My orders, or, to those hell-fires blazing

Down below, he’d be better to have gone.

I would have each man keep his place, anon,

And lack a tongue, or he’ll meet with disgrace.

Be silent, and then drive the creatures out.

By myself, I would follow in the chase.

All but you, sir knight, remain hereabout,

For you will stay with me, since tis my place

To honour the stranger, nor would I flout

That rule, indeed, for I like nothing more,

And would do all your pleasure to ensure.’

They quietly obeyed, some leashed the hounds,

Some slackened bows, then the forest rang

To horns and tumult, and the violent sounds

Of branches breaking; from the treeline sprang

A great stag whose antlers, grown beyond bounds,

Shadowed his back; many a tine and tang

They showed; a stag possessed of many years,

None larger, driven now before the spears.

Book III: Canto IX: 17-21: Fiordispina and Bradamante chase a stag

Out from the woods it leapt, at such a speed

Nor thorn nor briar could slow the creature.

With the hounds at its tail, it passed indeed

No more than a yard from Fiordispina.

‘I fear lest this knight chooses not to heed

My call to follow,’ she thought, ‘the warrior,

May scent deceit, and thus turn from the chase.’

And so, she flicked her whip, and set the pace,

Crying to the knight, to take up the lead;

To him alone, for the rest stayed behind,

Leaving them to hunt the prey, as agreed.

Fiordispina rode a saddle-horse, assigned

To the chase, which was of an Irish breed,

Fast as a greyhound, to the layman’s mind,

Like the best mounts of that land, though its speed

Matched not her gift’s, fair Bradamante’s, steed.

For the Andalusian, oft, in the chase,

Ran faster than its rider might desire.

A bow-shot length already was the space

Twixt the maidens, so great that courser’s fire.

Bradamante showed regret upon her face,

That to such a pace it sought to aspire,

And she tugged on the reins, and then she hauled,

Though it slowed not, however loud she called.

A hill-slope rose in front; twas covered o’er,

With unfamiliar undergrowth and trees,

But nothing slowed the beast, that yet tore

Upwards, as if on level ground, with ease.

Despite the stag’s head-start, six hounds or more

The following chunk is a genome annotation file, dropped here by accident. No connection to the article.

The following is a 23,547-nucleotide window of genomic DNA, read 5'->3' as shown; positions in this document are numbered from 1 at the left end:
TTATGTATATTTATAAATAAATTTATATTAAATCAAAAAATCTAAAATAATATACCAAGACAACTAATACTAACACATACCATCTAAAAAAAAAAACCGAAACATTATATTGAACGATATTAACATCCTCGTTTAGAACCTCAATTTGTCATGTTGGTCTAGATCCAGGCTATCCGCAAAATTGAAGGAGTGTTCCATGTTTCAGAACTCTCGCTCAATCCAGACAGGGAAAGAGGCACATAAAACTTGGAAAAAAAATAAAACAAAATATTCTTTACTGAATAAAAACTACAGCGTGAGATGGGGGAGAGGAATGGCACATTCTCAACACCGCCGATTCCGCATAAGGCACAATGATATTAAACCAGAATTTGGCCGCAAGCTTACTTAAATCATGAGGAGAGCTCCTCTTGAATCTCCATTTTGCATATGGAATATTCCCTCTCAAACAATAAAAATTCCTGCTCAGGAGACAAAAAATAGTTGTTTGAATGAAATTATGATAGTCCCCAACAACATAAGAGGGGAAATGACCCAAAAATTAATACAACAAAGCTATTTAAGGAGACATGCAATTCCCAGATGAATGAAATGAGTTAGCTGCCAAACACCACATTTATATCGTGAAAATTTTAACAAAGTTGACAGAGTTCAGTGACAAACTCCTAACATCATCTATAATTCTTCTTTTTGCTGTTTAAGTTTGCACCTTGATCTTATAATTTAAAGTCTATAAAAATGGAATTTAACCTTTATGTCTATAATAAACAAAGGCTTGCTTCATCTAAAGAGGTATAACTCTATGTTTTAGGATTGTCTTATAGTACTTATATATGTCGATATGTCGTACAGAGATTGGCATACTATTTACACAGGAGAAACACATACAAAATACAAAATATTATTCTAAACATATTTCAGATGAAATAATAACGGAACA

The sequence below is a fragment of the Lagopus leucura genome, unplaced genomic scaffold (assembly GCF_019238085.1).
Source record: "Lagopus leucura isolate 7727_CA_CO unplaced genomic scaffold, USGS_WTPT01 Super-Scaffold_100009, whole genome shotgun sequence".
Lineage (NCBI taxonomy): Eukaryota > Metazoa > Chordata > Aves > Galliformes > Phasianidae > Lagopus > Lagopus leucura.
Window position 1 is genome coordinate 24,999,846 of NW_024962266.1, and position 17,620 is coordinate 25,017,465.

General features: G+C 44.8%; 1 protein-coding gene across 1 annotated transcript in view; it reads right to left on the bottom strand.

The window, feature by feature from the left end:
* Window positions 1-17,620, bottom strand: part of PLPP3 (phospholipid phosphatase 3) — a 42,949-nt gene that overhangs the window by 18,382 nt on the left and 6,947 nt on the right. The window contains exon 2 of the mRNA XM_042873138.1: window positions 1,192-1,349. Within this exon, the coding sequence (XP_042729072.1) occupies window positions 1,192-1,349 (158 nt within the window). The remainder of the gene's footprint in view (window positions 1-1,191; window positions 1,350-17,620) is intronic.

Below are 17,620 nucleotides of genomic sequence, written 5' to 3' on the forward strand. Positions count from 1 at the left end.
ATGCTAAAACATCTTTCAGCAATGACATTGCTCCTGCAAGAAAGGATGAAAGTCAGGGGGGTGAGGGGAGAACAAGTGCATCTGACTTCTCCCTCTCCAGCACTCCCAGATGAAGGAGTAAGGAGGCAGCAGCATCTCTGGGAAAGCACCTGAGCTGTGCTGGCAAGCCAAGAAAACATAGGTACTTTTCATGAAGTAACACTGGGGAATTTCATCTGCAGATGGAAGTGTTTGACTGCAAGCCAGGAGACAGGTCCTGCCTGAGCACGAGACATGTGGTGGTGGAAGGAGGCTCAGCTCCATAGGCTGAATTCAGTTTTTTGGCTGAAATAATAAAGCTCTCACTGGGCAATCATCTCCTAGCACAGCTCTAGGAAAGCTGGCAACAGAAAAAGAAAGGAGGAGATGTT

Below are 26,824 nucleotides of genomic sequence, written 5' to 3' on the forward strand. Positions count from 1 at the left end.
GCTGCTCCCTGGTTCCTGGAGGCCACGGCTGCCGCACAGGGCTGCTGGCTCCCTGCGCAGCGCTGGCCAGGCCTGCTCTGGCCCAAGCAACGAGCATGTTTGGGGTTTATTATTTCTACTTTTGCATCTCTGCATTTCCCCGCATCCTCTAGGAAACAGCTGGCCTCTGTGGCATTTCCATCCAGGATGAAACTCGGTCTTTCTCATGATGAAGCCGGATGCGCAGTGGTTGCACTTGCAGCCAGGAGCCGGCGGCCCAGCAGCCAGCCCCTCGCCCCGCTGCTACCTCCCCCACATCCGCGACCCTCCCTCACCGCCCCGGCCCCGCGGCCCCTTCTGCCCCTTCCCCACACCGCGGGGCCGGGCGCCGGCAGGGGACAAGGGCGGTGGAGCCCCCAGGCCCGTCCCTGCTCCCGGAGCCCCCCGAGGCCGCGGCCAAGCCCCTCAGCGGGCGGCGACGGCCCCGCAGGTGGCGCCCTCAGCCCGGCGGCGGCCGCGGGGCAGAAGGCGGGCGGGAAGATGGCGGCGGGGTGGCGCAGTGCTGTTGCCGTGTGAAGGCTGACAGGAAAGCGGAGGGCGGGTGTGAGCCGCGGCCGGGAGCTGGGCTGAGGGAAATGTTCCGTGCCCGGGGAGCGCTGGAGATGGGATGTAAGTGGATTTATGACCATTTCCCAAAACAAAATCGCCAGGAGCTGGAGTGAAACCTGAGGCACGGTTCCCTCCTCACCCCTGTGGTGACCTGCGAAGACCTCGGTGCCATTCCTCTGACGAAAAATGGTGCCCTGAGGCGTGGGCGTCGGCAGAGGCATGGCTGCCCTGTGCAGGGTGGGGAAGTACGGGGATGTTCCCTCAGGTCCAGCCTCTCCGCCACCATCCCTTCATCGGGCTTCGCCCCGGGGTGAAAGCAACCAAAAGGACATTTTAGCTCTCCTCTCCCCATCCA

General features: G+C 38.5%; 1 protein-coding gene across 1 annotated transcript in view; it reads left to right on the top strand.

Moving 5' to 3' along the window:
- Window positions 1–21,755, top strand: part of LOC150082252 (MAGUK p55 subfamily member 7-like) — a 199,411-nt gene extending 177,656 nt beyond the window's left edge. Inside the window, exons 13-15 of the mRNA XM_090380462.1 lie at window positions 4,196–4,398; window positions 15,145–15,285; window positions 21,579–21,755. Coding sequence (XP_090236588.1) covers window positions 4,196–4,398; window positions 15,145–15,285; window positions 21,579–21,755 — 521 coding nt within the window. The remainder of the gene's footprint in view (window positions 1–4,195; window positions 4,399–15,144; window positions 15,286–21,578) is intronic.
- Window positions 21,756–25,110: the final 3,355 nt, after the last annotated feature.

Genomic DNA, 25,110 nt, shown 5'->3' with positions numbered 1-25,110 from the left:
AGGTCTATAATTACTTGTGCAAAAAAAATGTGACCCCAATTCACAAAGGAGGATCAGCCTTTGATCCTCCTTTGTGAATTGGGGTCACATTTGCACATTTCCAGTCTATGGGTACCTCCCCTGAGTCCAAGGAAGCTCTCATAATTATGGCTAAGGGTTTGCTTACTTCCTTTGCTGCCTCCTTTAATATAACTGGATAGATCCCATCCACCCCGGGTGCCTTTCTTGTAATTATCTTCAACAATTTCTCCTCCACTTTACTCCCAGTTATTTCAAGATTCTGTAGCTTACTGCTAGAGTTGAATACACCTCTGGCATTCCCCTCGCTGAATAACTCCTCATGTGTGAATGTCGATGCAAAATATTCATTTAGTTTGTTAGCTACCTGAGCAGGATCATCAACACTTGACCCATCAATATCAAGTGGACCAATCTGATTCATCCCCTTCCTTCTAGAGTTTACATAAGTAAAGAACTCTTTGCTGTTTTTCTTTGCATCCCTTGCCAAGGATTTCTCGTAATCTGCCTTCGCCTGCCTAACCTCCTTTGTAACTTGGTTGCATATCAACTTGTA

Had neared the creature, running without cease,

While behind them Fiordispina gazed ahead

And, as fast as she was able, onward sped.

Just as it started to descend the hill,

The stag was seized and bitten by a hound;

And, once the first had caught it, with a will,

The others dragged the creature to the ground.

Fiordispina now ensured the loved one still

Would attend her there, for her voice she found,

And called to the Andalusian steed,

Which slowed, at her command, and gave heed.

Book III: Canto IX: 22-26: The maidens dismount from their steeds

Ask me not if Bradamante was relieved

As her mount drew to a halt beneath her.

She leapt from the saddle, somewhat grieved,

So winded she felt she’d ne’er recover,

For that she might die she’d, in truth, believed,

While her heart leapt yet; up came the other,

Crying: ‘Sir knight, I hope that you’ll accept

My excuse, twas a moment of neglect,

(Yet omission is no sin, some do say)

In which I failed to tell you that your steed

That almost caused your death this very day,

Won’t move an inch, he loses all his speed,

If you should utter but the one word: “Stay!”

Somehow the thing slipped my mind, indeed,

And, as I said, much to my deep regret,

I forgot the fact; and am suffering yet.’

Bradamante was content, and breathed anew,

And then began the maid’s command to prove.

She rode, with loosened reins, a yard or two;

On hearing: ‘Stay!’, not an inch would he move.

Another trial she made, then no small few,

Till the steed’s obedience she could approve,

Then descended to the grass, where a glade,

By a bridge o’er a river, cast its shade.

There they left their steeds, Brandimarte

Was still clad, I should say, in her armour,

Fiordispina wore a dress of azure, lightly

Starred with gold (the bow, that hung about her,

And her arrows, and hunting-horn, rightly,

Shone likewise). Each was fair as the other,

Adorning the Earth with grace and beauty,

Though she burned with longing, the one lady…

Yet while I sing, O my Redeemer,

I see all Italy ablaze with fire,

For the French, as valiant as ever,

To lay waste, who knows what domains, aspire.

Thus, I must leave that ill-fated lover,

Fair Fiordispina, ardent with desire.

Yet, if further breath You will allow me,

I’ll gather up the threads of my story.

Translator’s Note

At this point Boiardo ceased work on the text (Charles VIII of France invaded Italy in the September of 1494, and Boiardo died in mid-December). The threads were indeed gathered up, not by himself but by Ariosto, who developed and completed the tale as a tribute to the House of Este. The innovative historical setting with its prophecies of the future; the main characters and their attributes; and the whole style and manner of the poem, Ariosto adopted in his, better known, ‘Orlando Furioso’, though the credit for the whole wonderful, imaginative story should, in truth, be equally shared.

The End of Book III: Canto IX, and of Boiardo’s ‘Orlando Innamorato’